Looking for practical advice, relationship help or emotional support? As a mum of four, gran of eight and dear friend to many, Margaret Clayton’s years of experience make her the ideal person to turn to.
Are you struggling in these uncertain times? Contact Maggie for advice by emailing email@example.com
Dear Maggie, Ever since I married my husband Tom 24 years ago, Christmas for me begins in October when I start shopping and planning for all the family.
I love making lists of gifts for his relatives, mine and for our two sons, their wives and our five grandchildren. It’s the highlight of my year. I stockpile selection boxes, Christmas annuals, games, videos, toys and I listen carefully to what they really want. But every year as the presents pile up my husband starts moaning about what I spend and why I need to buy so much. I call him Mr Scrooge and try to ignore him but I really wish that he could understand how important Christmas is for me and let me enjoy spoiling our family.
When I was a little girl my mum and dad just didn’t have the money for celebrating Christmas in a big way and when I married Tom I knew I wanted more than anything to make this time of year very special for the people I love.
Is there anything I could do to make him change his mind and just for once enjoy planning for Christmas with me? It would mean so much to me if he could.
Maggie says: Trust me, you are not alone in this. Lots of men just don’t understand what Christmas is all about. To many of them it’s a needless fuss and expense and means spending time planning, shopping, wrapping gifts, entertaining family when all they want is to watch TV in peace.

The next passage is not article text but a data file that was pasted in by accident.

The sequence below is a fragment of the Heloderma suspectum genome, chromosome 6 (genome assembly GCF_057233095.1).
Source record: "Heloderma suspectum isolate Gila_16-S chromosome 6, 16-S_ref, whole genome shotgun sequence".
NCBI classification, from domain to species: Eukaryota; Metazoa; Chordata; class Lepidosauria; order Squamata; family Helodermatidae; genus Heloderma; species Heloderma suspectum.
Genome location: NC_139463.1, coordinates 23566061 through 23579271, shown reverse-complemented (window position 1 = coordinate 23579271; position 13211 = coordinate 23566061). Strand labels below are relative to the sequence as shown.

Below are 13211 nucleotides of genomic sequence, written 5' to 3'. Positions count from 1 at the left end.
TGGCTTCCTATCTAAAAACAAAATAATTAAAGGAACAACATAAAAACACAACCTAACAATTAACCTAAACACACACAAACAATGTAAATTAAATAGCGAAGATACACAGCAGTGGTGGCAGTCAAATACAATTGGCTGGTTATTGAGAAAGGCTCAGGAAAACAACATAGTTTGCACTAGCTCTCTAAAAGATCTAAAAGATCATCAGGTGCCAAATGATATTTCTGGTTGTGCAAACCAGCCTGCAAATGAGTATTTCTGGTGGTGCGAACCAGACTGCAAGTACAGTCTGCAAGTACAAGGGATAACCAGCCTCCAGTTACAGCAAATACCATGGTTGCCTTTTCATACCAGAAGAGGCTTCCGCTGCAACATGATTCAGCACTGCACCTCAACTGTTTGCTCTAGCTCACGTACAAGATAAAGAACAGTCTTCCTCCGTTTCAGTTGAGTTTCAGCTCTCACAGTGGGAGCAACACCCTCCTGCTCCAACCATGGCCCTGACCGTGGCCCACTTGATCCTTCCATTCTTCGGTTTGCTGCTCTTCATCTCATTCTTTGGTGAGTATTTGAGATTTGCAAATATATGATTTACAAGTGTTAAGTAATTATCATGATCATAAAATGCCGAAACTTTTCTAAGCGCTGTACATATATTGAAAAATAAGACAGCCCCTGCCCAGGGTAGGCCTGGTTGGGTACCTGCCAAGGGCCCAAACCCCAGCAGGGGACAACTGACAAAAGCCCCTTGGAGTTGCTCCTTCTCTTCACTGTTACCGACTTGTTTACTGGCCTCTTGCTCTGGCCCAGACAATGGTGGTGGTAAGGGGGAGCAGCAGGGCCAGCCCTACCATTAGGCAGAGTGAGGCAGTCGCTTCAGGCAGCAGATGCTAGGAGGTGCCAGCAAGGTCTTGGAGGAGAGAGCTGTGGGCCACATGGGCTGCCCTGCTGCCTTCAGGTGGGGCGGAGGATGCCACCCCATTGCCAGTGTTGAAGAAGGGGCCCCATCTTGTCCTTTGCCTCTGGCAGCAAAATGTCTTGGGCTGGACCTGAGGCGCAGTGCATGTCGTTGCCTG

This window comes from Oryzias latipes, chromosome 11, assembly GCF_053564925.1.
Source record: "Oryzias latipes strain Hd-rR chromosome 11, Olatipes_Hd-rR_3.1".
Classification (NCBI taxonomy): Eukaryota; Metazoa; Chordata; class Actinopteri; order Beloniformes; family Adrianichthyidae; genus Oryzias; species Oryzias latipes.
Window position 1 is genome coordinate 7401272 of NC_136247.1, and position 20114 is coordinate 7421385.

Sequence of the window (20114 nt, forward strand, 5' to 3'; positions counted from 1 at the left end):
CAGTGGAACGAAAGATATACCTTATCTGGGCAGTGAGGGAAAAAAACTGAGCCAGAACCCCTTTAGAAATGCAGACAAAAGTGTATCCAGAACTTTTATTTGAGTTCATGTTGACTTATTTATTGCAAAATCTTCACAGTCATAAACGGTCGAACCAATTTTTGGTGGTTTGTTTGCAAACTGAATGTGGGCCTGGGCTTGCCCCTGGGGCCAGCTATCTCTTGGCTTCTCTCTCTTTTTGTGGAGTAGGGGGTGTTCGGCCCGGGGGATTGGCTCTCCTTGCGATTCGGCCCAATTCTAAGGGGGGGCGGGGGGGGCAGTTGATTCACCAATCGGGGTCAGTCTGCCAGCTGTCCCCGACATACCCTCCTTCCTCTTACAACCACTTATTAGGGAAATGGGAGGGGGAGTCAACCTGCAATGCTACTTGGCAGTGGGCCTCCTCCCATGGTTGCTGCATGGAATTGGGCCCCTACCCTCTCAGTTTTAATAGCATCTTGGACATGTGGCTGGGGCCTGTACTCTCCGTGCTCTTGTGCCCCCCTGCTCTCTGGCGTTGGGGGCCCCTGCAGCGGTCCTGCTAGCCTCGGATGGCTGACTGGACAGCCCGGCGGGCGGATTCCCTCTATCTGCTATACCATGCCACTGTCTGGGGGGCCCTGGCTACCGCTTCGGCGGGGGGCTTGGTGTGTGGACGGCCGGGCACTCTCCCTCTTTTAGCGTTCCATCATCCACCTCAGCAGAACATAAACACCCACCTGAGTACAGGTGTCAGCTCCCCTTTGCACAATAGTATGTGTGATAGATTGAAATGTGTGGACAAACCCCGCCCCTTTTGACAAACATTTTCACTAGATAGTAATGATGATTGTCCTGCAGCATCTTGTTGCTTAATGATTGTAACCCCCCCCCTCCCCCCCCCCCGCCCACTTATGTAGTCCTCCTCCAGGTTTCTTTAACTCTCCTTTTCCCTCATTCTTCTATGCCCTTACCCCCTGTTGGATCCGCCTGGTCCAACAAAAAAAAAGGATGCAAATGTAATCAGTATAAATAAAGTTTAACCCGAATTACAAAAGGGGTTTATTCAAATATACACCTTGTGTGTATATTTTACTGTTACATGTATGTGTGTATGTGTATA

In many families, it’s the women who plan for and make Christmas happen. It is a very special time of year. So please start by trying not to feel guilty about making sure the people you love have a happy Christmas. Set yourself a budget for spending on gifts and enjoy searching and shopping for them and wrapping them beautifully.
Take time to write your cards and put a catch-up message in them. Play your favourite Christmas records while you do it. Try to catch up with neighbours, friends or family you haven’t seen for a while.
Don’t stress about the meal – enjoy shopping for it and cooking it. In other words – this is a time for giving and sharing and celebrating with others, so this year don’t feel guilty about enjoying Christmas, make the most of it and “bah humbug” to anyone who simply doesn’t get it!
Dear Maggie, I enjoy my job as a secretary in a lawyer’s office. The work is interesting and I have always got on well with the other women I work with. But a few months ago a new woman joined the staff and my boss asked me to show her the ropes and help her settle in. I’ve done this before with new starts and it always worked fine but not this time.
It was clear she resented it and it caused tension between us. I backed off but there is still an uncomfortable feeling between us. What can I do to change this?
Maggie says: I think it would be best to try and ignore it. She is probably a bit insecure. So just be pleasant around her, don’t offer advice unless she asks for it. If your boss asks you how she’s settling in, be honest with him. Hopefully in time she will feel a bit more confident. Good luck.
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